Tick Safety in the Capital

The blacklegged tick, also called the deer tick, is present in the National Capital Region, and remains a concern due to the potential for it to transmit Lyme disease.

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Ticks and health concerns

Closely related to spiders, ticks are a group of about 900 species of parasites in the class Arachnida. These small animals rely on blood to live.

Ticks are a vector of various diseases. Susceptible hosts can become infected while ticks are feeding.  Lyme disease is caused by bacterial infection spread by the blacklegged tick. If left untreated, Lyme disease can cause severe symptoms such as nervous system disorders, mental issues and paralysis.  

Ticks are most commonly found in shrubby and brushy areas, such as the Greenbelt and Gatineau Park, where host animals such as deer and mice can be found. According to Ottawa Public Health, more than 20 percent of the ticks the city analyzed last year tested positive for Lyme disease. As a result, the National Capital Region has been designated an at-risk area for Lyme disease.

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Reduce the risk of Lyme disease

Here are a few tips to keep in mind to help reduce the risk of Lyme disease.

  • Apply insect repellant.
  • Wear long-sleeved shirts and long pants.
  • Wear shoes and socks to cover exposed skin.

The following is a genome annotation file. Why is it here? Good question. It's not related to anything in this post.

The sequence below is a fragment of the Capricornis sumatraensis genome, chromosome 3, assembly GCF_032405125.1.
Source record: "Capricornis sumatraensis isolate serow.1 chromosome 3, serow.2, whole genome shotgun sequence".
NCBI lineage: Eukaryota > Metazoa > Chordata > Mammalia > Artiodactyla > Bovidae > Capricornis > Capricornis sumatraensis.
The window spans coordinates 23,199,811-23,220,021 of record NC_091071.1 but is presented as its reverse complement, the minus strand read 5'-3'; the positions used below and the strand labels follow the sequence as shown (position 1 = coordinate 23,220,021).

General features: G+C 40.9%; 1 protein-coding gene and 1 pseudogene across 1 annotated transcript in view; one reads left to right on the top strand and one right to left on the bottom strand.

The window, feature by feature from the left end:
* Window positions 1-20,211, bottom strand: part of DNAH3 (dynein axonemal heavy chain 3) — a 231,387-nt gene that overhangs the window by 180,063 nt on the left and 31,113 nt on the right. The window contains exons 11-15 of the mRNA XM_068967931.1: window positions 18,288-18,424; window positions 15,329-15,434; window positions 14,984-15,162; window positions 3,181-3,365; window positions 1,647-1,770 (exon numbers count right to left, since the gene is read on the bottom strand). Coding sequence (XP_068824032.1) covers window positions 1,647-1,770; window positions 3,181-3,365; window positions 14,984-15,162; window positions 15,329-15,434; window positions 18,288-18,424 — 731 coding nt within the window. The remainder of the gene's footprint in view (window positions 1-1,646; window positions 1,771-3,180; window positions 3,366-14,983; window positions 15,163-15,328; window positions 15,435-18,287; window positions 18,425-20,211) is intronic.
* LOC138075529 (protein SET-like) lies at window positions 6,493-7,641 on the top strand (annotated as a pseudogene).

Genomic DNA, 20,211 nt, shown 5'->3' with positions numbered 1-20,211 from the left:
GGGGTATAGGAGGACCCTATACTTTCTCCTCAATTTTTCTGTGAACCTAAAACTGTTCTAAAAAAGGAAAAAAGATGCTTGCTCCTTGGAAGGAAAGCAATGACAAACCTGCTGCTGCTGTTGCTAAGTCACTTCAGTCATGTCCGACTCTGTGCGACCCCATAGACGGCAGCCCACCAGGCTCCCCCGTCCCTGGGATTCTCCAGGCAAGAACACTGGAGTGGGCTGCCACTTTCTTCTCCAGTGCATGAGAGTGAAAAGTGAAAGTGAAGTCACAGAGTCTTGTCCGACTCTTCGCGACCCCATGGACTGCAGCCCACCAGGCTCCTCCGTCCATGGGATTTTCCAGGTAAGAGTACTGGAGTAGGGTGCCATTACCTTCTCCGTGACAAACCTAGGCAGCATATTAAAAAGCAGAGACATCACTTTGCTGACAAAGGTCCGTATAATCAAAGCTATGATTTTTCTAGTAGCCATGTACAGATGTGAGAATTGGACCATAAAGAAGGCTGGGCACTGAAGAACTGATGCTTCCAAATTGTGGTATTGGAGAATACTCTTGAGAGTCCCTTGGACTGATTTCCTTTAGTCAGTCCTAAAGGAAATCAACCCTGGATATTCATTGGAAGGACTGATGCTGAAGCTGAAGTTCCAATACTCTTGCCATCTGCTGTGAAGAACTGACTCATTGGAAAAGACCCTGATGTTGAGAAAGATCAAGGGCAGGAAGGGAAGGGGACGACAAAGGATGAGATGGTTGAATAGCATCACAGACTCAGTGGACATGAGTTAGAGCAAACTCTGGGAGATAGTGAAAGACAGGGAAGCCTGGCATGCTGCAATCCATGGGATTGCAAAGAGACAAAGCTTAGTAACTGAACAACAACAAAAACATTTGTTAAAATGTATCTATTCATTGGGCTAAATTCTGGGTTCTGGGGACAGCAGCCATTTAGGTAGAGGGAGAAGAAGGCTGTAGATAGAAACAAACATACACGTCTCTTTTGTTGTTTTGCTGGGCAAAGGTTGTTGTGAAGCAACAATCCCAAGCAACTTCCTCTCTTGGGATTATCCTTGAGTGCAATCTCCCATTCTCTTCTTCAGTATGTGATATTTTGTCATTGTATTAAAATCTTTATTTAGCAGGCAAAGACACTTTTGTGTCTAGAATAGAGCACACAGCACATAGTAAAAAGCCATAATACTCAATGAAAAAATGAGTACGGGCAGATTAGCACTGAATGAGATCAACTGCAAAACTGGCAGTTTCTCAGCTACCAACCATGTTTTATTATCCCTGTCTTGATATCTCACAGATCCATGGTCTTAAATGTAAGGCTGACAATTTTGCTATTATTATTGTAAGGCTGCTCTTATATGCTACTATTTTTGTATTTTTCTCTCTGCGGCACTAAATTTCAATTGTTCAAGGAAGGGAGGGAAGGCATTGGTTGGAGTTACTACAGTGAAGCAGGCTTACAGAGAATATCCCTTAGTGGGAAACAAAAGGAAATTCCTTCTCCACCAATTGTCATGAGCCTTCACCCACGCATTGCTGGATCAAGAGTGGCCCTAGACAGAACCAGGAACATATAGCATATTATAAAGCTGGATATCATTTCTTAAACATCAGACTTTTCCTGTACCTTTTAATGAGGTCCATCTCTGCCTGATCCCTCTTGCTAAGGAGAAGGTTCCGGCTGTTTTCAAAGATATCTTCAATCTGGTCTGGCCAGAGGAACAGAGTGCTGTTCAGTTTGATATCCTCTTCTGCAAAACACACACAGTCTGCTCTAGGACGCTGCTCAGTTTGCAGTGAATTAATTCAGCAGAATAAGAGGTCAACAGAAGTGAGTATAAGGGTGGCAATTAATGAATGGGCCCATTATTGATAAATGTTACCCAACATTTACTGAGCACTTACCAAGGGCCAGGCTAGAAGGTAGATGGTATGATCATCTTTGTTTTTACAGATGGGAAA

• Tuck pant legs into socks.
  • Wear light-coloured clothing to be able to spot ticks easier.
  • Stay on the trails when hiking in the woods or walking in long grass.
  • Do a thorough check for ticks after any activity in tick habitat.

If you are bitten by a tick, the best course of action is to remove the tick as soon as possible.

Eva Katic

If you are bitten by a tick, the best course of action is to remove the tick as soon as possible. Lyme disease will usually manifest only from infected ticks that have been attached for more than 24 hours. Remove the tick by grasping it with tweezers or a tick remover as close to your skin as possible, and gently pulling it straight out. After the tick is removed, disinfect or wash the area well with soap and water. Send the tick that you removed to be tested at a public health laboratory in your area.

For more information, contact your local public health agency.

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